Radical transformation has characterized the education sector currently. Part of the changes has been motivated by ongoing pandemics (MoE, 2012). The closure of schools to minimize the spread of the disease may be misconstrued to mean that schools as physical structures are unessential. This is not true. The physical space in institutions as the main locale of learning is a key component of formal education at every level. The COVID-19 catastrophe has reiterated the significance of institutions as centers of social services, remarkably in the provision of wholesome meals. As communal centers, institutions offer support for independence and cultivates ecologically bearable relationships with nature (UNESCO, 2020). Of significance is that, the space of the institutions accommodates social relationships. Human relations, discourse and exchange form part of education and learning. Precisely institutions are key components of collective living that cannot be substituted by distant learning. Institutions further provide learners with innocuous setting where to tolerate risks, test possibilities, and discover potential. They are crucial avenues of becoming who we want to be. Significantly, institutions are also avenues where we meet others who are different from us, others whom we learn from and with, others who increase our insight of the worldwide tapestry of humanity (Liu and Sibley, 2004).


Even though the institutional space has been underscored as being essential, it requires transformation and improvement by a much wider space for learning. It is evident how in this pandemic how economic and professional life is structured around the institutions, its timetables and its almanacks.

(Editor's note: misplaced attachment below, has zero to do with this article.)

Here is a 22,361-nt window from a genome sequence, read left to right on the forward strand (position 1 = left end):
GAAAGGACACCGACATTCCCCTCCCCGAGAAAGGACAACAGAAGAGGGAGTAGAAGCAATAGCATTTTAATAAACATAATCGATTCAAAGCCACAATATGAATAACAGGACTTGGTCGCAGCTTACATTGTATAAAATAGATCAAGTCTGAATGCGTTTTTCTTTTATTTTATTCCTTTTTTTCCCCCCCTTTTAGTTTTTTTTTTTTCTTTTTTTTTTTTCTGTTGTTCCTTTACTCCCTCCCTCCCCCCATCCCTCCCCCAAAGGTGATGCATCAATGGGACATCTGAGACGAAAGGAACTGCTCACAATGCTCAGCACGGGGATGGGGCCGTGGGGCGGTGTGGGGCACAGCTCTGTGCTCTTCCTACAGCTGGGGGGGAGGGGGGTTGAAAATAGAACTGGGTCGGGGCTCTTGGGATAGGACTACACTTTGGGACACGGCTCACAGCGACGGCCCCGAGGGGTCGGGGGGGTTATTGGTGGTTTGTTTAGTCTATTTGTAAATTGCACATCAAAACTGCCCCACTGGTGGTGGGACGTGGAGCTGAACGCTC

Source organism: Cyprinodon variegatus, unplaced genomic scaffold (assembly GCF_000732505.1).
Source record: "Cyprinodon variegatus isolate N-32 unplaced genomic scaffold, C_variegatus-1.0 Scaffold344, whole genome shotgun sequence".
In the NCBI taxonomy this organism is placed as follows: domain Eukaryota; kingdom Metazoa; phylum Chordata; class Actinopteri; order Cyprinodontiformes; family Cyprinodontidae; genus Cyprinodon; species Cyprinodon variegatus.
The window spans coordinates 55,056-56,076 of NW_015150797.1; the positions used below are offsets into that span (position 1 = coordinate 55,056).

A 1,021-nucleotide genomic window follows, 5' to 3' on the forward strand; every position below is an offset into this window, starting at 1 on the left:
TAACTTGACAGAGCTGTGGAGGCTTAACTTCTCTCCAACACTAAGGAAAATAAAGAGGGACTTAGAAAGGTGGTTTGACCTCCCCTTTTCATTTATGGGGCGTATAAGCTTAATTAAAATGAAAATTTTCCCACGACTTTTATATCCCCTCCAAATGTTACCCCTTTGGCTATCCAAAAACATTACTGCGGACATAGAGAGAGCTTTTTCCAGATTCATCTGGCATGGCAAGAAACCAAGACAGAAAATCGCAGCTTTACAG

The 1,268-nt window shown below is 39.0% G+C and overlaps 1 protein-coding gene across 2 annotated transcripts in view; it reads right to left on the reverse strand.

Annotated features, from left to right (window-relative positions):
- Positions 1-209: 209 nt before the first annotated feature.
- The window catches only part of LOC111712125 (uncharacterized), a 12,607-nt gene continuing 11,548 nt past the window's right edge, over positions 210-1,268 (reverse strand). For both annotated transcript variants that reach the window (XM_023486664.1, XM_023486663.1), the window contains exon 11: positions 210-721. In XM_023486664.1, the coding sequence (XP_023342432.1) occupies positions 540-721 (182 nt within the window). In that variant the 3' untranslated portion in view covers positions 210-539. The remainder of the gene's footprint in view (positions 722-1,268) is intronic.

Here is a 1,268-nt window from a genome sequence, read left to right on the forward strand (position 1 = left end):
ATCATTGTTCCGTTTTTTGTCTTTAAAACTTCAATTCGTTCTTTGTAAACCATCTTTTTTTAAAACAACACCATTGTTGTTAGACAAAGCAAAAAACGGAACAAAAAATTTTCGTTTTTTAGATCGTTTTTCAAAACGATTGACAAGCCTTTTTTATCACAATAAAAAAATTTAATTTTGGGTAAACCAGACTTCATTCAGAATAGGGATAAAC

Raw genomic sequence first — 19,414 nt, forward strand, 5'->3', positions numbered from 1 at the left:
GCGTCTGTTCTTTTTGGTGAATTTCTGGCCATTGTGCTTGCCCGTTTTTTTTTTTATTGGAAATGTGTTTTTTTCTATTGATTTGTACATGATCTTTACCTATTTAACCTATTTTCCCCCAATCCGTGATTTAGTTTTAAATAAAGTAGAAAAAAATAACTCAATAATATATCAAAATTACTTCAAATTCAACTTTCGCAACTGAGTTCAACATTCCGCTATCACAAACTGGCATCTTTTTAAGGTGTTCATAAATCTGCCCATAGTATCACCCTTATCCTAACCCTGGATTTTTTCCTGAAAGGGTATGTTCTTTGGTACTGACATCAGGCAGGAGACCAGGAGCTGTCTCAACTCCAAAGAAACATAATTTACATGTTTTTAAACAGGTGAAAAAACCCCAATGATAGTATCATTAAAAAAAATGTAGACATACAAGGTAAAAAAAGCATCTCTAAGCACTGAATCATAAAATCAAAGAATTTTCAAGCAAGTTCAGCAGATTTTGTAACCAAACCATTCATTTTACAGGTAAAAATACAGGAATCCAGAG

Participatory, open and free technologies for educators and learners


In the wake of COVID-19 catastrophe focus in mobile digital learning technologies has grown tremendously. Portable digital gadgets have freed learning from restrictive and fixed environments, essentially providing paradigm shift from the manner on how knowledge is diffused globally (Robert et al., 2020). In this digital era, it is ridiculous to ignore institutions especially in terms of access to knowledge and communication that are progressively perceived as obligatory elements of everyday life consequently leading to digital divides. This paradigm shift underscores the significance of connectivity and internet access. On this pretext emphasis should be put on open access and open licensing policies that enable no-charges and reuse. Open educational resources ought to be given priority; digital platforms facilitated by private corporations cannot be relied upon by public education institutions (Areba, 2021a). Public educational institutions cannot be shaped and controlled by methods and content crafted outside the pedagogical space of educators and learners. Ready-made materials and content distort the skillfully well-thought-out work of educators and learners. The abrupt a must do or die competition for resources, materials and platforms evident during epidemics poses a great danger to the teaching profession and its independence and could pose grave challenges to the future of education (Areba, 2021b). Any digital shift should have all educational stakeholders getting involved in shaping these transformations and discourage the push-down syndrome from technological corporations to enhance ownership and efficient utilization from the direct users.


Curriculum entrenched in robust scientific literacy and purpose